The grass on the side of the road

That's entertainment! Richard Foreman's "Rhoda in Potatoland" (1975). Photo: Kate Davy.
Richard Foreman’s “Rhoda in Potatoland” (1975). Photo: Kate Davy.

Language provides the conceptual frame and scenography the perceptual frame of drama and performance; no wonder that some dramatists choose to take the director’s chair as well. But far from providing prisons for performers and audiences, they constitute only an individual aesthetic perspective in which the individual performer’s aesthetic energy can reveal itself within those frames. The provision of rich, demanding language and rich, demanding scenography requires the performer to call upon new energies and virtuosities within herself as she communicates these bodily, visually, and sensuously to the spectator. The efforts of the dramatist are almost laughably futile; however strict the frames, the performer adds to them a personal, individual energy that confronts whatever strictures the dramatist seeks to impose. The dramatist and performer are simultaneously reluctant collaborators and affectionate combatants (explanation enough for the tensions of the rehearsal period).

The more extreme and subversive the construction of the aesthetic environment — the more it seeks to undermine the perceptual and conceptual frames that habit has encouraged us to think of as permanent and unchanging — the more unapologetically difficult the work becomes for both spectator and performer, who for the duration of performance are bound together within that environment, resisting it or accepting it from moment to moment. Here theater and drama have their closest resemblance to new music. As this music exploits the undreamt-of possibilities of timbre, tonality, harmony, technic, duration, and structure, this theatre exploits the undreamt-of possibilities of narrative, language, dialogue, duration, costume, technology, and scenography.

This kind of theater and drama is so rare at this point in history that it may be described as theoretical, despite the fact that it once existed in our recent past.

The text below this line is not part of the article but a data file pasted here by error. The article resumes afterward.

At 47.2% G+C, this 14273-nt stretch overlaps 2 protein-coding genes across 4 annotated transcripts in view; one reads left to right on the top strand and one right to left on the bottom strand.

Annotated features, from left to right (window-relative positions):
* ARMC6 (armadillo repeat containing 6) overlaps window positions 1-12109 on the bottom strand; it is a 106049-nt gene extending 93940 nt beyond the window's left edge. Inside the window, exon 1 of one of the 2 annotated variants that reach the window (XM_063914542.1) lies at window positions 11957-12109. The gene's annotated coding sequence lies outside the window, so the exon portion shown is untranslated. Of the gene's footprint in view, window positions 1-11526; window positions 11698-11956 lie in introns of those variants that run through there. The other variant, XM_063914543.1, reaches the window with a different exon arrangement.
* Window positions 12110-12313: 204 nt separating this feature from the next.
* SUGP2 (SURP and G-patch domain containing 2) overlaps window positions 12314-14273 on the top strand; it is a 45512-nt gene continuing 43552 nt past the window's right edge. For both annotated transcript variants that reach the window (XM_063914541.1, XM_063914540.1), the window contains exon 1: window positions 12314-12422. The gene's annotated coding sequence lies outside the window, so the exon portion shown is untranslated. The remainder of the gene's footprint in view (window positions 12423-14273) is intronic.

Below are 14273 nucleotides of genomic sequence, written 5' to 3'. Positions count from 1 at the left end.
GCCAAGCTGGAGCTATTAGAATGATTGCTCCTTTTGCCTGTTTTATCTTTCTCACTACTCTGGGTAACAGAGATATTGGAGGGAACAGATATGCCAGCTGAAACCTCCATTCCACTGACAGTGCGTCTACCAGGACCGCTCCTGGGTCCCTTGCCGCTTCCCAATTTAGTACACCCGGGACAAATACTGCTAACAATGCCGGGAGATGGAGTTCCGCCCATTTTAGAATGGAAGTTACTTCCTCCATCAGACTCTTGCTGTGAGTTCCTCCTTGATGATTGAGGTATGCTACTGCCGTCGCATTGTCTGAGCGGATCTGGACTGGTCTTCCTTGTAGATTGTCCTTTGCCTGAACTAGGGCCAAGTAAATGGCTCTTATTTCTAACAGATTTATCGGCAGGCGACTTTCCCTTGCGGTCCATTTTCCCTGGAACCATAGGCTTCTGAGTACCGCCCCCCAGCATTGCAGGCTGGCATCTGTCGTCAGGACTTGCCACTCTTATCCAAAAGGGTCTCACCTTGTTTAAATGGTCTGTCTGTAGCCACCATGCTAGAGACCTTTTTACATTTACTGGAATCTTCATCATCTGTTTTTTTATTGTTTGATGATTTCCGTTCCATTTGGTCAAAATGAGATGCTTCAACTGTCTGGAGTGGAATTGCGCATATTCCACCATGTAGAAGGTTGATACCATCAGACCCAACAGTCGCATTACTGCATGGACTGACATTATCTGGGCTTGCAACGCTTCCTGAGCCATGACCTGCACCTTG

This theater and music does not teach lessons, they provide examples, and they provide them through the live performer. They open us to the untapped potentials of a deliberately broadened, critical consciousness, and the sensual possibilities of this consciousness. We are encouraged to take the possibilities of this aesthetic experience and apply them to our non-aesthetic experience outside the theater — to see beyond our own limited frames and somehow find new joys and pleasures in that new perception, which remains dynamic and open to revision. Hence Martin Seel: “[Objects] are given to us in an outstandingly sensuous manner; they are grasped by us in an outstandingly sensuous way. This applies no less to articles of clothing and locomotives than to symphonies and novels, no less to the grass on the side of the road than to the banal object in the domain of modern art.”

1 thought on “The grass on the side of the road”

  1. Thanks for this post. Your theatre postings are always refreshing.

    This is the theatre I am searching for, the theatre that I write, but there are no willing collaborators. And it seems like theatre currently (at least in the States) exists not just for entertainment, but as a showcase for actors as they move into movies. Very little difficulty in content or performance exists. Sure there are a few exceptions such as Andre Gregory and Wallace Shawn, Richard Foreman, and some pieces that Sam Shepard is immediately involved in regarding production. Or you have the Potomac Theatre project.

    Also it seems new plays, at least from what I see out of Playwright’s Horizons or the Playwright’s Center in the Midwest are mostly whimsical, with no real weight.

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